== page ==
Kate Petrocco

Kate Petrocco (right) with her sister Moira Sharkey. Petrocco died in July 2019, her death ruled a suicide. But her sister and parents do not believe the investigations were thorough and unbiased.

Three years after the death of an Adams County woman under what her family says were suspicious circumstances, public officials are taking notice of her family’s request for an independent investigation.

But her sister says they still have more questions than answers.

Kate Petrocco died in 2019, found in the basement of her Brighton home by a real-estate agent on July 14. An autopsy ruled her death a suicide.

But Petrocco’s family doesn’t believe she took her own life. And since she died, her father, sister and mother have tried to draw attention to what they say are problems with the investigations by the Adams coroner, sheriff and district attorney’s office. They believe the power structures and relationships between the agencies prevented thorough and unbiased probes.

Petrocco was divorcing her husband, part of a wealthy and powerful family in Adams County, who her family says abused her for much of their marriage that lasted more than a decade. They say she looked forward to a new life with her children after her divorce.

While the family doesn’t accuse any particular person in Petrocco’s death, her sister Moira Sharkey told The Denver Gazette her family’s goal in drawing attention to Petrocco’s death and pushing for a new investigation is to bring systemic change that strengthens protections for survivors and victims of domestic violence.

“We acknowledge our privilege as being a financially stable, white family who is familiar with the legal system. And if this can happen to us, who else is it happening to?”

Sharkey described her sister as a stunning person and wonderful mother whose two kids were her life.

Petrocco’s father, former 18th Judicial District Court Judge Gerald Rafferty, sent a letter to Attorney General Phil Weiser and 17th Judicial District Attorney Brian Mason on July 20 laying out the family’s request for a new investigation, according to copies of emails provided to The Denver Gazette.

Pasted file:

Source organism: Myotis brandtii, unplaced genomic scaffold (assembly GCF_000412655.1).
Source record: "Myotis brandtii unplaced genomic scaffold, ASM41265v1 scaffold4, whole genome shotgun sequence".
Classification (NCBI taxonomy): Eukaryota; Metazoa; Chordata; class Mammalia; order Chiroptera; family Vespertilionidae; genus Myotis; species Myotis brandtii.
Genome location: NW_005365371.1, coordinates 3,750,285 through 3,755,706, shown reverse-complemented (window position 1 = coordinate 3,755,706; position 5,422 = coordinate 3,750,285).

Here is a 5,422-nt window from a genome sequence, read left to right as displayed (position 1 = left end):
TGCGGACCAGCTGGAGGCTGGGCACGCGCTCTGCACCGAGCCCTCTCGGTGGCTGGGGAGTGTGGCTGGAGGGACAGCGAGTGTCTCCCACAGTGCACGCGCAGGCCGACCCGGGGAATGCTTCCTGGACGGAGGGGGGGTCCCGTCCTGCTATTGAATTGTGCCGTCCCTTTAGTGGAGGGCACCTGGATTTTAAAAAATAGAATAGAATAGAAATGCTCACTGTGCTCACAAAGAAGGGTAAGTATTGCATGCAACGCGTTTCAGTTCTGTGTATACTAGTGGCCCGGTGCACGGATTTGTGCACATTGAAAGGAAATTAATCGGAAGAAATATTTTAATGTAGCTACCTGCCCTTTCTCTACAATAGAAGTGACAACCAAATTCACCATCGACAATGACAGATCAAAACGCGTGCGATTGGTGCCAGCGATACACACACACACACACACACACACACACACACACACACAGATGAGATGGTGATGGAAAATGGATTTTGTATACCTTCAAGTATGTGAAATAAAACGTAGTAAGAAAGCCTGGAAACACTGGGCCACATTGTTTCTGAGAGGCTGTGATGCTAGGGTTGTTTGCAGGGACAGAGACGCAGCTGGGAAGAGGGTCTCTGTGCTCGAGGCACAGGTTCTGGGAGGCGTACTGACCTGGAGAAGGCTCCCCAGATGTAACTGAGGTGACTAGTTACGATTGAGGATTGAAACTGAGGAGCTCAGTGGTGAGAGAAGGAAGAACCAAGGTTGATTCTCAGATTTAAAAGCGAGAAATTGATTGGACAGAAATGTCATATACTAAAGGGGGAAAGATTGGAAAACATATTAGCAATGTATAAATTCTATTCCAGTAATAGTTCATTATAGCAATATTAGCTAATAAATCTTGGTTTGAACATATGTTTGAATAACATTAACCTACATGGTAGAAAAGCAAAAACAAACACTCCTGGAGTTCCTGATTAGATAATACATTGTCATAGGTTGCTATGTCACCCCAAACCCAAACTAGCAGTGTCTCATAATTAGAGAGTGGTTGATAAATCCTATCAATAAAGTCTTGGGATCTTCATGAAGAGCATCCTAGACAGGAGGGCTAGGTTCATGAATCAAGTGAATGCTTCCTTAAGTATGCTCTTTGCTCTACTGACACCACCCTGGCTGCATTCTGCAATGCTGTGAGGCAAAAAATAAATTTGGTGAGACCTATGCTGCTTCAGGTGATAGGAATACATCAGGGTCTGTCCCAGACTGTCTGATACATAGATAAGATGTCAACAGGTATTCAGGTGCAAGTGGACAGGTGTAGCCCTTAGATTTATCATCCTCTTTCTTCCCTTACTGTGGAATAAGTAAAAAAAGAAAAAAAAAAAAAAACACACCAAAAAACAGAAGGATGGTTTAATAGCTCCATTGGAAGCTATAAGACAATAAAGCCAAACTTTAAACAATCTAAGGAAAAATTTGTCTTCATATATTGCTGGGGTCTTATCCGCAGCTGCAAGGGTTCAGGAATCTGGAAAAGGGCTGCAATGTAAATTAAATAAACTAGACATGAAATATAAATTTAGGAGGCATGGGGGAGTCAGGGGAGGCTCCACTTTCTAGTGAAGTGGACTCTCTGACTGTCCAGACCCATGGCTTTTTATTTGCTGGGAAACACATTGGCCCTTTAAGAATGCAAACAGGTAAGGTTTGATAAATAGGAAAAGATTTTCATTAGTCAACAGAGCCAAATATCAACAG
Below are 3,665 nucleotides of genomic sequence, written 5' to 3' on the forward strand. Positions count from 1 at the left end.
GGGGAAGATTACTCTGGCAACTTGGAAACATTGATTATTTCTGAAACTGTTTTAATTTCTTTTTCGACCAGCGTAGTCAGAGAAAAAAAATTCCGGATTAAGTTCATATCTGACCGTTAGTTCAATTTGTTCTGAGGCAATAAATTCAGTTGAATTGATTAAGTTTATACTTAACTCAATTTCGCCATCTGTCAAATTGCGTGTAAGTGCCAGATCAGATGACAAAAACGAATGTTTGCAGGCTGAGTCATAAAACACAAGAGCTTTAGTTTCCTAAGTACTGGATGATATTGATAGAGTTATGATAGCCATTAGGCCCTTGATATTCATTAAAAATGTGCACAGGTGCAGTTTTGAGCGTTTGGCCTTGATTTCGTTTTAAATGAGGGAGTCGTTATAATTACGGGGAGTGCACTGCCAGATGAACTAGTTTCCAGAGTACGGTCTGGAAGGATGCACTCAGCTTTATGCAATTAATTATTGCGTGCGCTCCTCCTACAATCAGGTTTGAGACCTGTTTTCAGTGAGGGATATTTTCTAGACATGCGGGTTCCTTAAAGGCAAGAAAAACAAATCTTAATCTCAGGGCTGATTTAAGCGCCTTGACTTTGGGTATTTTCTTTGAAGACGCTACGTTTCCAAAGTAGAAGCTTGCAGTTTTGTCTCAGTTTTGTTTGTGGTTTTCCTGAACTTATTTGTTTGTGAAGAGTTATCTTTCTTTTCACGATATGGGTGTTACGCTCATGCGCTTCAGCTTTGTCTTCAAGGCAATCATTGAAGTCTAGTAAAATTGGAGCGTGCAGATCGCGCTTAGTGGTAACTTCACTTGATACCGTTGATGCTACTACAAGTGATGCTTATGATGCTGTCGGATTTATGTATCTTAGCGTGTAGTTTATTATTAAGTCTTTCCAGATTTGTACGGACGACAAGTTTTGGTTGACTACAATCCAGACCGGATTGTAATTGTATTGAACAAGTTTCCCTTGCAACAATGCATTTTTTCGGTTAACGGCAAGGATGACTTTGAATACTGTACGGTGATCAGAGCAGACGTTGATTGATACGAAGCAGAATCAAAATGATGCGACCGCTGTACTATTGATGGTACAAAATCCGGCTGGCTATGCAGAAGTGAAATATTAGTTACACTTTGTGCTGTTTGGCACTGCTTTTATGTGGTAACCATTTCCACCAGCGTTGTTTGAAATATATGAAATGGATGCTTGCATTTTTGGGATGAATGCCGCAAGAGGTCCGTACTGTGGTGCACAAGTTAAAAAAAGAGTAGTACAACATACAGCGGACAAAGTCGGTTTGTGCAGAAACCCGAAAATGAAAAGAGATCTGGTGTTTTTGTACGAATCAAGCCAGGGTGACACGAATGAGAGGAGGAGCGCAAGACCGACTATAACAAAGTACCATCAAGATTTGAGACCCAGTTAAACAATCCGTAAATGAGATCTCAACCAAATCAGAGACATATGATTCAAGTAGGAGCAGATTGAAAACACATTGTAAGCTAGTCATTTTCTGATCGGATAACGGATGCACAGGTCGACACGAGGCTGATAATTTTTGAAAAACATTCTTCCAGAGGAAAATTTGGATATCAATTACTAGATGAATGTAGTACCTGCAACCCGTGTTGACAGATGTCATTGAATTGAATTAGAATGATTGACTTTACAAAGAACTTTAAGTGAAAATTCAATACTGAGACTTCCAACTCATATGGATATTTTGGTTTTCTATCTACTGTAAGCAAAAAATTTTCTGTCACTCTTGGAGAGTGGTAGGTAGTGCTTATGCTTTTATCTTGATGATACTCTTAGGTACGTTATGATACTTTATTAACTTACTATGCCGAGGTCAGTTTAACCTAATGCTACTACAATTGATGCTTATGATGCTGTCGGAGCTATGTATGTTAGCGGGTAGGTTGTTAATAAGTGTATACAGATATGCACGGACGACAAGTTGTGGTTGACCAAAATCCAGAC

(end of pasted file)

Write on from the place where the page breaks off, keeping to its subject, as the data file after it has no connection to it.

Now three years later, Mason — elected to his position in 2020 — and a state legislator have indicated they would support an independent investigation into Petrocco’s death.

“Kathleen was a colleague and, although our interactions with one another were few, I was saddened by her death. I acknowledge that you and your family have gone through hell since she died and I express my sincere condolences to you and your entire family on her loss,” Mason wrote in a letter dated Oct. 28.

He said he would recuse himself from any additional investigation because of Petrocco’s employment in the district attorney’s office and his predecessor’s relationship with her.

Mason’s office declined further comment to The Denver Gazette.

Petrocco’s family says Mason’s predecessor, Dave Young, wasn’t truthful to Petrocco’s family or the sheriff’s office about the extent of an intimate relationship he had with her. Petrocco worked as a victim services program manager in the DA’s office until she resigned a few days before her death.

She disclosed her relationship with Young in a sworn affidavit she submitted to the court in her divorce case in February 2019. Her family says they learned the extent of the relationship through Petrocco’s phone records after receiving them more than a year following her death.

Young was hired as a senior deputy district attorney in the 4th Judicial District Attorney's Office, covering El Paso and Teller counties, after he left office in 2021. He did not return an email seeking comment.

Petrocco’s parents and sister also take issue with the investigation by the Adams County Coroner’s Office. They believe Petrocco’s autopsy report included inappropriate information about her personal life and mental health, and mischaracterized a check processing issue she had at her job as a victim services program manager in the Adams County District Attorney's Office to suggest she was under investigation for financial irregularities.

They also say the coroner’s office did not attempt to interview them during its investigation, which coroner Monica Broncucia-Jordan denied in an email to The Denver Gazette. Broncucia-Jordan said a senior death investigator interviewed Petrocco’s parents on July 15, 2019.